About style: "What works in our 20s and 30s may not work for us in our 40s.  By the time you're 40 you may be well on your way to establishing a professional image in your career. In your 20s, you were more carefree, experimented with fashion, had a lot of fun and maybe even changed jobs a few times. The 30s bring about some clarity, maturity and are about building a body of work, perhaps having children."

About trends: "Unless you're a model, actress or exotic dancer, a lot of trendy stilettos may not work in your favor, especially at work. That's not to mean you can't be fashionable. A stylish platform pump with a high heel works for women in their 40s, while a shoe with 'no-heel' could make you look like you're trying too hard to be cool."
Indulge in the "no heel" look at your peril.

About classics: "Some shoes are timeless, like a 2-inch heel pump with either a pointed or oval toe box. Find your fit in a shoe like this and buy it in the season's trend color or material, as well as black. Try colored suedes in the fall, and leopard print, which has become a fashion classic, can be worn all year long in any style of shoe. Looking fashionable from head to toe means evaluating the shoe. Often the entire outfit is based around the shoe, if it's not right, everything looks off, regardless of your age, but especially in your 40s. If you work in a creative field, all bets are off. You wouldn't wear shoes or boots with lots of buckles and studs with a work suit, unless you work for an advertising agency or as a fashion designer."

About comfort: "Comfort counts more as you get older, but you don't have to sacrifice style. In your 40s you may be traveling or attending trade shows for work, or keeping up with your children. A lot of high-end shoe designers like Stuart Weitzman say that lower heels and flats are their most popular styles. Why else would the perennial ballet flat be so fashionable? If your feet hurt, it will show, and body language gives off signals. When you're in your 40s your confidence levels should be at an all time high. Don't give it all away because your desire to wear ill-fitting or higher heels won over logic. Podiatrists and other medical experts have been telling us for years about the health hazards of wearing stilettos. The higher the heel, the balls of the feet take on the bulk of your weight. Combined with a more narrow toe area, called the toe box, women experience a variety of problems like bunions and hammer toes. Do an internet search for celebrity feet, for example, and you'll see links to ugly and hideous feet suffering from these exact issues. Logic suggests that women's feet aren't shaped like a triangle, yet most women's shoes feature a narrower shape near the toes. High heels and platform shoes are often the culprits in ankle and feet fractures. I'm a fashion victim myself, having broken my left foot twice. The first time, my foot twisted sideways wearing cork wedgies, and a few years later, my fabulous burn out velvet platform slides bumped up against an uneven sidewalk and caused me to fall and twist the foot. I've since learned my lesson. Try watching women walking in their high heels. You'll observe the instability of the feet and ankle. Even runway models have been known to fall off their shoes. (Mashable posted a compilation video of models slipping and falling on the catwalk.)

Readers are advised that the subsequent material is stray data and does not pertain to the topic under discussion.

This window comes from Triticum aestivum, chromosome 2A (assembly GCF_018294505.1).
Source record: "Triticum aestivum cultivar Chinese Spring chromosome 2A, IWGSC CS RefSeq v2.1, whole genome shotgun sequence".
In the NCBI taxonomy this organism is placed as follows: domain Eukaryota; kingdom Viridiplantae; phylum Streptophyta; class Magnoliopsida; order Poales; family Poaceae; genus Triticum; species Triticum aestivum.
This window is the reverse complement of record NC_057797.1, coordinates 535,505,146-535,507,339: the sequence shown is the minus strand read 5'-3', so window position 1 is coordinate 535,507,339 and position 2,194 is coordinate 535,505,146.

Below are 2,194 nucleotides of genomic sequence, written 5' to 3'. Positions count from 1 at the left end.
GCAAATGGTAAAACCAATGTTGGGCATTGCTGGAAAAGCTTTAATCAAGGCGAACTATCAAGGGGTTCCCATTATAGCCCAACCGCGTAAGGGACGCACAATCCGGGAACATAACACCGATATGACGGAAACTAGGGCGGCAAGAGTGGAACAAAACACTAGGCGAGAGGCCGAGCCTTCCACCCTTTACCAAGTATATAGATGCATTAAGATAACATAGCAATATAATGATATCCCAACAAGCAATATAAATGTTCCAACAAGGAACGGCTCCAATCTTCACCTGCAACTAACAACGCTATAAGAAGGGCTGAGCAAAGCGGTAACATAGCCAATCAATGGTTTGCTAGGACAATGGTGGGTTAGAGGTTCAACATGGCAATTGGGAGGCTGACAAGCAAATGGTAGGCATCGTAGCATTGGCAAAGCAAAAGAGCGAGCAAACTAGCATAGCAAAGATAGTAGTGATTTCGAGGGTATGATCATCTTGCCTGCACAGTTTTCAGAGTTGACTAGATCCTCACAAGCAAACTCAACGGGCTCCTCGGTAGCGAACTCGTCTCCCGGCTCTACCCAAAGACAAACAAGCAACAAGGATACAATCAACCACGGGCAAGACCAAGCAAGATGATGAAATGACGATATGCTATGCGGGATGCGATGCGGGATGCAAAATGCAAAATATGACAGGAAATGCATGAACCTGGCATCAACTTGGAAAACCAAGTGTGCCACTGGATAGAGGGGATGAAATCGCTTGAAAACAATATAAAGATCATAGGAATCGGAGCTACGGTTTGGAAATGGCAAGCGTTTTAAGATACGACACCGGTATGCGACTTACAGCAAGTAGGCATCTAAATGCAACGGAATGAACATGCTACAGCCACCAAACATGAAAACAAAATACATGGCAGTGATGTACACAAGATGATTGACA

A classic example is from an episode of 'Sex & The City' (season four, episode 'The Real Me') when Carrie slipped and fell down on the runway."

Sunday, October 28, 2012

Money: 100 Ways to Keep More Money in Your Pocket

Image courtesy peasap from Flickr Creative Commons
Last night some friends and I held a brainstorming session on Facebook about ways to save or make money. Here's what we have so far:    
  1. Hold clothing swaps with your friends – everyone brings their never-wear-but-too-good-to-get-rid-of clothes, shoes and accessories.  
  2. Shop at thrift stores.
  3. Split entrees at restaurants, or take leftovers home.
  4. Look on Craigslist or EBay first for electronics and furniture.
  5. Ask your stylist to hook you up with haircolor so you can do your own roots in between visits. Drugstores also have root treatments that can help until your next appointment. And, if you find the right non-damaging product and you’re good enough to do it yourself, try home color.
  6. Trade babysitting with friends.
  7. Walk instead of taking cabs in NYC. It's usually quicker.
  8. Make your own dog treats. Cheaper and you know what's in them.
  9. Shop at farmers markets for in-season produce, which tastes better and is usually cheaper than the supermarket.
  10. Don't order takeout or delivery unless there's a legit reason.
  11. Buy food that won’t go bad quickly (such as oatmeal or beans) in bulk instead of cans.smaller portion … if the math works out. Sometimes you can also find crazygood sales on the smaller items.
  12. Make your own coffee in the morning and bring it with you in a travel mug to work.
  13. Negotiate with your phone company, cable company and Internet provider. They don't want to lose your business. I've only been paying a tiny amount for Internet service for years because I threaten to leave every six months.
  14. Stop buying bottled water – for what other product would you happily pay a 1,000 percent markup?
  15. Get a soda stream and a water filter so you can make your own bubbly water to replace your ridiculous Pellegrino habit.